This will be our first Chanukah of the pandemic. There is sadness and disappointment, but we shouldn't despair. We have successfully celebrated Passover, Shavuot, and the High Holy Days by Zoom, Facebook, YouTube, or LiveStream. Many of us have attended Zoom bar and bat mitzvah services,
baby namings, weddings, funerals, and
We have adapted and even found additional meaning in being forced to innovate and incorporate new technology. It's been different, but the internet has also allowed us to expand our events to include family and friends from near and far.
Chanukah has always been a family and home observance. We recognize that our homes are the sacred place of Judaism. Each home is a
k'dat me'at -
a small Temple. Our dining room tables replaced the altar of the ancient Temple. We are used to observing Shabbat and Pesach within our homes, and so, too, with Chanukah.
We would have hoped to be able to open our doors to extended family and friends, but, during this challenging year, we need to figure out how to do so "virtually." It can be done. We can invite loved ones to a Zoom candle lighting. We can do video conferences from our kitchens as we make
doughnuts. We can bring children together to play dreidel games across computer and tablet screens.
When the pandemic first shut down in-person gatherings, many of us created Pesach seders that connected us with family and friends, no matter where they live. At the High Holy Days, our synagogues responded with extraordinary creativity, quickly adapting to new realities and technologies. We have celebrated, comforted, and mourned using these tech platforms. It's all been very different, but we have been able to find spiritual meaning in new ways.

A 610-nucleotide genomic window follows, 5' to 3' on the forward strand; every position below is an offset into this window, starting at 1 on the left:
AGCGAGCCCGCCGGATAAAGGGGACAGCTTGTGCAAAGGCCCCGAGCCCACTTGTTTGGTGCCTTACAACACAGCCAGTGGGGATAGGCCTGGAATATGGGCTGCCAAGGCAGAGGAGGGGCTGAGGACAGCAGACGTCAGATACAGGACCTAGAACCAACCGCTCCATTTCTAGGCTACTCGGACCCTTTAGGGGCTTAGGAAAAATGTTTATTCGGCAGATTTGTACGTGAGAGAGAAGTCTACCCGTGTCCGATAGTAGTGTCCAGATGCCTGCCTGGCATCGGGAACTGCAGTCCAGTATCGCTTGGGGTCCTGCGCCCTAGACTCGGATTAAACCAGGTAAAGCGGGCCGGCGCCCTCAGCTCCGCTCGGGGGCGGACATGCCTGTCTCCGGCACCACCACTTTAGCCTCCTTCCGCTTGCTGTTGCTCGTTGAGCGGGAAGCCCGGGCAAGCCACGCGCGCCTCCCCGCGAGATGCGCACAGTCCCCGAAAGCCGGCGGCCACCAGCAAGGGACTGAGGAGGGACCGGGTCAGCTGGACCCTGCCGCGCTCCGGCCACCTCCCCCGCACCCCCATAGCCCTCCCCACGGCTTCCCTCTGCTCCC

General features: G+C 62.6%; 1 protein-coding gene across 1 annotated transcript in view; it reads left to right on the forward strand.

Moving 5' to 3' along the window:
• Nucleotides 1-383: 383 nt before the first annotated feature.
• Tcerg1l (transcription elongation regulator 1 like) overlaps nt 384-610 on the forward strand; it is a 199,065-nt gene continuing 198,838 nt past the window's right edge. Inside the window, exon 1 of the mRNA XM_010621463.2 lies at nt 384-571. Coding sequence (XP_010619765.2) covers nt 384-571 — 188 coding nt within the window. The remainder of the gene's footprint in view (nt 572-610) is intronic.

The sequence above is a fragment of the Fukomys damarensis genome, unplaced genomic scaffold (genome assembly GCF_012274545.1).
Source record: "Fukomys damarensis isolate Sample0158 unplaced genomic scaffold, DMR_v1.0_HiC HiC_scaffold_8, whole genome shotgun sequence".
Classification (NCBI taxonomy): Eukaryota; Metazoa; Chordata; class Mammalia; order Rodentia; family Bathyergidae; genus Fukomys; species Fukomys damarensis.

At the same time, isolation has been hard. We enter the Chicago winter knowing that there will be new challenges in the months ahead. We need to reach out to each other, especially for those who will be alone at home or those whose enforced confinement will add pressure to family dynamics. We need to be forgiving and self-aware. There are many who are feeling the economic effects of this crisis, and those who are able must offer support to those in need.
Chanukah is the Festival of Lights. In the midst of darkness, the Chanukah menorah can light up our homes. We are always reminded that the smallest candle or simplest flame can dispel the deepest darkness. In the midst of this COVID-19 pandemic, we need the light of hope and promise. We are taught that the miracle of the eight days of oil is not merely that the one small cruse lasted the full eight days, but that those who lit the first lights trusted that the oil would last. They did not give in to despair. They chose to believe.
May this Chanukah bring joy and warmth. Stay safe. Stay healthy.
Rabbi Samuel N. Gordon leads Congregation Sukkat Shalom in Wilmette.